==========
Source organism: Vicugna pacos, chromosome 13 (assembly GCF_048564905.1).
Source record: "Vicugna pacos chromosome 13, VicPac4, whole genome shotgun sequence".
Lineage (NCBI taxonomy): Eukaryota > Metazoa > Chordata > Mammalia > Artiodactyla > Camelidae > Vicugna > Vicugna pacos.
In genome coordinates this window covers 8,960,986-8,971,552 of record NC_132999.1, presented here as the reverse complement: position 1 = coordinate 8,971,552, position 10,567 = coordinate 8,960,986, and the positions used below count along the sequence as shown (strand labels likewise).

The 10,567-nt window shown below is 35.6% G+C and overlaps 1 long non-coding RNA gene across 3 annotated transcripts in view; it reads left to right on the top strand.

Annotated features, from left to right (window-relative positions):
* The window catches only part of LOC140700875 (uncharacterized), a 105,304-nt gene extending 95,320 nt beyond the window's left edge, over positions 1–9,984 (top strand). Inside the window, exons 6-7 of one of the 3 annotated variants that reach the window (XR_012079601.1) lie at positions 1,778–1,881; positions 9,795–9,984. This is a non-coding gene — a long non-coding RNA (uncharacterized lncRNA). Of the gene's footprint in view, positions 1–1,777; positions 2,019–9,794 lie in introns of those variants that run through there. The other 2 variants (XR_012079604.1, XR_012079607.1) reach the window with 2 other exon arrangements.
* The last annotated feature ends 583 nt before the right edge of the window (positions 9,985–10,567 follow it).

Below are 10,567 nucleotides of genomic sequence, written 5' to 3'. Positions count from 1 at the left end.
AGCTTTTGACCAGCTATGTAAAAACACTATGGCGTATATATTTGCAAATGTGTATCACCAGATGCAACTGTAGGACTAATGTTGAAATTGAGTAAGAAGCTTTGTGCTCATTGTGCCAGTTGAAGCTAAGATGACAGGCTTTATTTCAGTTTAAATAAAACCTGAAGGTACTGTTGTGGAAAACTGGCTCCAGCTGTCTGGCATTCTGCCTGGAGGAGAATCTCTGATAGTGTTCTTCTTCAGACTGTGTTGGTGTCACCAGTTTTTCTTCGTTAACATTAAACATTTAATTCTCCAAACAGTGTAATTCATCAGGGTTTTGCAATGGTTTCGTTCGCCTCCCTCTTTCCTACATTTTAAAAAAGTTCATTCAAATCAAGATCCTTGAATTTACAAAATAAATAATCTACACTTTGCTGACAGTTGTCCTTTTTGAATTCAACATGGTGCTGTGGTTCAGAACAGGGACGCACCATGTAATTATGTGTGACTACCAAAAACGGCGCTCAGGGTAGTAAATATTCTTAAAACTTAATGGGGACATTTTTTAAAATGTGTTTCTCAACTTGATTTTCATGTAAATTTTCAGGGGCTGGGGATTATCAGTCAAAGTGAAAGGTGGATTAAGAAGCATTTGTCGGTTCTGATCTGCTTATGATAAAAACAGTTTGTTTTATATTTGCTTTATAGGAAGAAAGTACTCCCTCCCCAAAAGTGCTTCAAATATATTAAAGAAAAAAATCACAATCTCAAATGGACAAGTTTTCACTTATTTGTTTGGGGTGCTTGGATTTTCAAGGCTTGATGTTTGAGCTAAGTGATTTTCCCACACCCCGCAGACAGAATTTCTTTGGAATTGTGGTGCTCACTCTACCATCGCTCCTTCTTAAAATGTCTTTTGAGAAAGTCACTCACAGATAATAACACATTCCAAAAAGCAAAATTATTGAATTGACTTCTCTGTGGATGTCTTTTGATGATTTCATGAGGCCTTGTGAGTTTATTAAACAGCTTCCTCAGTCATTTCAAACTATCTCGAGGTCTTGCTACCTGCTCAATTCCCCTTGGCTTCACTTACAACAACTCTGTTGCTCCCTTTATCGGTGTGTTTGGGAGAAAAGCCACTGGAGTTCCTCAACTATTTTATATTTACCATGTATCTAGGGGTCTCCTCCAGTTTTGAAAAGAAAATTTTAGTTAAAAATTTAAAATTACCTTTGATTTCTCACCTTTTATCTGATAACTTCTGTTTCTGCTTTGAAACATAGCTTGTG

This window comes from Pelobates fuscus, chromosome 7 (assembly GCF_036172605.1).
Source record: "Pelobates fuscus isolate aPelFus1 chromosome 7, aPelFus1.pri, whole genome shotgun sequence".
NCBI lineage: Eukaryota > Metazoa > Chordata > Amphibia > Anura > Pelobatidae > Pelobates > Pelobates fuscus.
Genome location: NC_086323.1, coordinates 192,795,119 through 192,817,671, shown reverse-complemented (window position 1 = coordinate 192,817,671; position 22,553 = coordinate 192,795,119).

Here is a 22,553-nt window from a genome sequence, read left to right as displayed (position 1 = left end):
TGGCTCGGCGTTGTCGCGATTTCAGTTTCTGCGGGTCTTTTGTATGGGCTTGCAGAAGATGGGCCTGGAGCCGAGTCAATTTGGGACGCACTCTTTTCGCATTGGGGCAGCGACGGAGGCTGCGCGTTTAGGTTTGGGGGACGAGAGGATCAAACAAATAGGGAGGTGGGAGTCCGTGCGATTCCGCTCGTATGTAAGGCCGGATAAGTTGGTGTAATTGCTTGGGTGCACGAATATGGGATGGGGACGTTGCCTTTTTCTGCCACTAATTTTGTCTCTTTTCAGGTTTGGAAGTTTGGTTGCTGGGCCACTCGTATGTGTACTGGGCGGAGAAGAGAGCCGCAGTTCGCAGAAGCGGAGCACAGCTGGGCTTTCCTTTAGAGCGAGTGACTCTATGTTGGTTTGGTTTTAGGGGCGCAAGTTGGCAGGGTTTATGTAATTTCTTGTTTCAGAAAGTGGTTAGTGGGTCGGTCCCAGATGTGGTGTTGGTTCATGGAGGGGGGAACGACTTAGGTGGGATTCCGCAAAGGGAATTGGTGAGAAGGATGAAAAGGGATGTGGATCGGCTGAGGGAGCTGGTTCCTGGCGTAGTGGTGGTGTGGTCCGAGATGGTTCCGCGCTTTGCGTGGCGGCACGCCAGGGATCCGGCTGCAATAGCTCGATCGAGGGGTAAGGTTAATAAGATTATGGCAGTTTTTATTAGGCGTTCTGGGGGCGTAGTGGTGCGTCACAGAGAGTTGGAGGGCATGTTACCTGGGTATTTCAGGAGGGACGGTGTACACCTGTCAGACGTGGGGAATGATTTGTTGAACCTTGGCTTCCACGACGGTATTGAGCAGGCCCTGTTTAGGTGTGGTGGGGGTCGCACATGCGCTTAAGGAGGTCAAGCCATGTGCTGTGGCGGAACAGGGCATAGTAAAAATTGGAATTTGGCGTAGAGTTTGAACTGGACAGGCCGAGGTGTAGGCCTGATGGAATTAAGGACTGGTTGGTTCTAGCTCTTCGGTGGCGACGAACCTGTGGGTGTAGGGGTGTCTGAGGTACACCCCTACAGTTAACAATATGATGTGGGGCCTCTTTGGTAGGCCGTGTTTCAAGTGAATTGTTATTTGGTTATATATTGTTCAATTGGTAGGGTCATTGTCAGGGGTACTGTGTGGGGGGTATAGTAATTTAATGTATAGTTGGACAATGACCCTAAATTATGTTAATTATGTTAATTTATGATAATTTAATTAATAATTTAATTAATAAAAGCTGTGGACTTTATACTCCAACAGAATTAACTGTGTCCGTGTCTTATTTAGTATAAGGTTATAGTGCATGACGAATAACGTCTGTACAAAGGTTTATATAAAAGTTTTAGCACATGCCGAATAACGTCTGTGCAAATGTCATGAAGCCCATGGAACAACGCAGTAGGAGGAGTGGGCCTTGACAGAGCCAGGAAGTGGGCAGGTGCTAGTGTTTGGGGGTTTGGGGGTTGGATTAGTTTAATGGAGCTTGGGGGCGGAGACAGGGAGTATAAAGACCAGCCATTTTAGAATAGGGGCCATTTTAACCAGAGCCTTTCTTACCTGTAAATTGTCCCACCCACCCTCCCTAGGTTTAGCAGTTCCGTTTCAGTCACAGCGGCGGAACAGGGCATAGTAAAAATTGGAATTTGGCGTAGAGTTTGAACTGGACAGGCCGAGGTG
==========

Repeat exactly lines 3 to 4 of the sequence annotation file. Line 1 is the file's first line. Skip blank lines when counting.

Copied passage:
Lineage (NCBI taxonomy): Eukaryota > Metazoa > Chordata > Mammalia > Artiodactyla > Camelidae > Vicugna > Vicugna pacos.
In genome coordinates this window covers 8,960,986-8,971,552 of record NC_132999.1, presented here as the reverse complement: position 1 = coordinate 8,971,552, position 10,567 = coordinate 8,960,986, and the positions used below count along the sequence as shown (strand labels likewise).